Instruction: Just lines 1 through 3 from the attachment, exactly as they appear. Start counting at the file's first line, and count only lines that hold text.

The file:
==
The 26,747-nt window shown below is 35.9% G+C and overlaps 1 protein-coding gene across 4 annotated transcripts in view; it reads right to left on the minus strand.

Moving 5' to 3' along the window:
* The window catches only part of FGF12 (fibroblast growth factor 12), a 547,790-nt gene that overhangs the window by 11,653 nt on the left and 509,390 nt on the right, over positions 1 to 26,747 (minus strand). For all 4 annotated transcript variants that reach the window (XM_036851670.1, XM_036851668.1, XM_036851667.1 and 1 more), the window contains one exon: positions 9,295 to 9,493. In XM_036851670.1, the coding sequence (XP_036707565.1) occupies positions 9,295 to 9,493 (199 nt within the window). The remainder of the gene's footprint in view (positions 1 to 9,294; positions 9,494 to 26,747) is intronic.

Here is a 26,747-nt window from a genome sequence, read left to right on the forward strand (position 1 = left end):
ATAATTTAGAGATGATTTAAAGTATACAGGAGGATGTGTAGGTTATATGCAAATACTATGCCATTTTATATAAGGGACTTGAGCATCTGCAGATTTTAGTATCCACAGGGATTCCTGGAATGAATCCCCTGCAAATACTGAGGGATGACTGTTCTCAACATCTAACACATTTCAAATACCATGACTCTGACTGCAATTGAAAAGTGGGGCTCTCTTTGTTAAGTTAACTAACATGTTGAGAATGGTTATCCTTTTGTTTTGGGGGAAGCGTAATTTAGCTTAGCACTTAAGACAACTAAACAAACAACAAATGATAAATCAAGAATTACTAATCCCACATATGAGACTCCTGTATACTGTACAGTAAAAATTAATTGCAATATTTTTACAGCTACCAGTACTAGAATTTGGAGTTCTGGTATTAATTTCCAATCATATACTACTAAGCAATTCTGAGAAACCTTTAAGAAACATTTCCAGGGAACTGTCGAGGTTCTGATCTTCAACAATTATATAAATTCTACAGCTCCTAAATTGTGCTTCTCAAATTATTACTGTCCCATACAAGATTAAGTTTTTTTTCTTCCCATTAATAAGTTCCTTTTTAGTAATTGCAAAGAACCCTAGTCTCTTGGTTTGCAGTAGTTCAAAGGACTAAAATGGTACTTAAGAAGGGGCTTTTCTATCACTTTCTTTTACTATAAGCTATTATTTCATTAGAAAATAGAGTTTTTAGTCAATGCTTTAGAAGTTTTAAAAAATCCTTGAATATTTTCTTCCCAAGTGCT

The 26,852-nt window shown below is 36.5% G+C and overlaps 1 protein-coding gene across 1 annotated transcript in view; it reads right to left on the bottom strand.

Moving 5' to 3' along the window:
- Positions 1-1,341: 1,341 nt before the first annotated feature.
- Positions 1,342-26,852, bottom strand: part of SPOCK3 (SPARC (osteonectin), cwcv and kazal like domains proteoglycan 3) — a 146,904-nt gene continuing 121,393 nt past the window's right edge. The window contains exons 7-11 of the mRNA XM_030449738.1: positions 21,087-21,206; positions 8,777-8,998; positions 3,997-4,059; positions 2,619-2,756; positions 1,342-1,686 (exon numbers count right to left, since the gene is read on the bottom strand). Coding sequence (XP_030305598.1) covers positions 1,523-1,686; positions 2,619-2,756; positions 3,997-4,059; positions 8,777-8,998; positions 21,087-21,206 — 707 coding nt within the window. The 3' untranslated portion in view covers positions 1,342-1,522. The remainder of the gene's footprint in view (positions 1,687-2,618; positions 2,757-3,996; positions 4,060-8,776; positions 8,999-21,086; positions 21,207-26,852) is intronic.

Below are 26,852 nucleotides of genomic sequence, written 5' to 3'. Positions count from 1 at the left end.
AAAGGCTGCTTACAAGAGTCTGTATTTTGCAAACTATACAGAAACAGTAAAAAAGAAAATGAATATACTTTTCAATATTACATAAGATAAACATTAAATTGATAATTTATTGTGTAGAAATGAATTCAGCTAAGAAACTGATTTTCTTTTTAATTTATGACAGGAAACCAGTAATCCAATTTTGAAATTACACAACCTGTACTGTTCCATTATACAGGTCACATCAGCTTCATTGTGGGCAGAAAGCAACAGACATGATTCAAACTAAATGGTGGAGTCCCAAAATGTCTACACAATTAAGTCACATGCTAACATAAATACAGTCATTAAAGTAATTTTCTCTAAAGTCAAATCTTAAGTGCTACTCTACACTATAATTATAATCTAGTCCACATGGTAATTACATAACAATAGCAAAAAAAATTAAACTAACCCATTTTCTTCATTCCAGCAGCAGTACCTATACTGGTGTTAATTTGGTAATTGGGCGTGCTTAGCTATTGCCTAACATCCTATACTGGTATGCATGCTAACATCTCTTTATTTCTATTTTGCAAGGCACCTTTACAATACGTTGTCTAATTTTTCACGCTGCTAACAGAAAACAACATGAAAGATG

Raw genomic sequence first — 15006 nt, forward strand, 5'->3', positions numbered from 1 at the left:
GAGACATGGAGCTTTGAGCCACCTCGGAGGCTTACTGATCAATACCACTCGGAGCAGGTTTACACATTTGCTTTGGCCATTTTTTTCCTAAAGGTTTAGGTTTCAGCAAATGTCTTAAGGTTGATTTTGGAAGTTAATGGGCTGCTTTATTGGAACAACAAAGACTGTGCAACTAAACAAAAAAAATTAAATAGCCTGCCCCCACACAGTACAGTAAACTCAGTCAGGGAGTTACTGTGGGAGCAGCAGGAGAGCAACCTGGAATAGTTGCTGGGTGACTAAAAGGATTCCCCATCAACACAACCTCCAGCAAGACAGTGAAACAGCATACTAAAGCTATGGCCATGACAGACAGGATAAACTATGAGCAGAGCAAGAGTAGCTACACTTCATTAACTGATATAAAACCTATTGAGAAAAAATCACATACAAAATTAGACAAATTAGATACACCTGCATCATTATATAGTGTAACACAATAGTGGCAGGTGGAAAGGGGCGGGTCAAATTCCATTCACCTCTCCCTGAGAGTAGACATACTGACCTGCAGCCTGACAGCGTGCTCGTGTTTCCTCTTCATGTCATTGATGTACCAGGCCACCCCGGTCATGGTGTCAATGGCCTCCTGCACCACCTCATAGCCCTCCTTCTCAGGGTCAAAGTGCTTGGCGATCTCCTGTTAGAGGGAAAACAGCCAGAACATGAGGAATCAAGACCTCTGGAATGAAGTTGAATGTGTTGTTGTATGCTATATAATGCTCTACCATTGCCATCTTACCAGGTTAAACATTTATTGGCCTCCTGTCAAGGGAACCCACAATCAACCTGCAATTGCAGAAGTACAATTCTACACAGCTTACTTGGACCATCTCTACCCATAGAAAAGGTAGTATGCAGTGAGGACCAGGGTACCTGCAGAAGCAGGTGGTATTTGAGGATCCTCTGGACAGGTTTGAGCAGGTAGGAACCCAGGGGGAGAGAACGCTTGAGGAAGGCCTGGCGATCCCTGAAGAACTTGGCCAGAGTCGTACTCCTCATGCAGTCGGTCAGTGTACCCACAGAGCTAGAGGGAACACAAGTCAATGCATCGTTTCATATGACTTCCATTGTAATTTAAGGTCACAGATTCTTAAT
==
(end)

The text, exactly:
The 26,747-nt window shown below is 35.9% G+C and overlaps 1 protein-coding gene across 4 annotated transcripts in view; it reads right to left on the minus strand.

Moving 5' to 3' along the window:
* The window catches only part of FGF12 (fibroblast growth factor 12), a 547,790-nt gene that overhangs the window by 11,653 nt on the left and 509,390 nt on the right, over positions 1 to 26,747 (minus strand). For all 4 annotated transcript variants that reach the window (XM_036851670.1, XM_036851668.1, XM_036851667.1 and 1 more), the window contains one exon: positions 9,295 to 9,493. In XM_036851670.1, the coding sequence (XP_036707565.1) occupies positions 9,295 to 9,493 (199 nt within the window). The remainder of the gene's footprint in view (positions 1 to 9,294; positions 9,494 to 26,747) is intronic.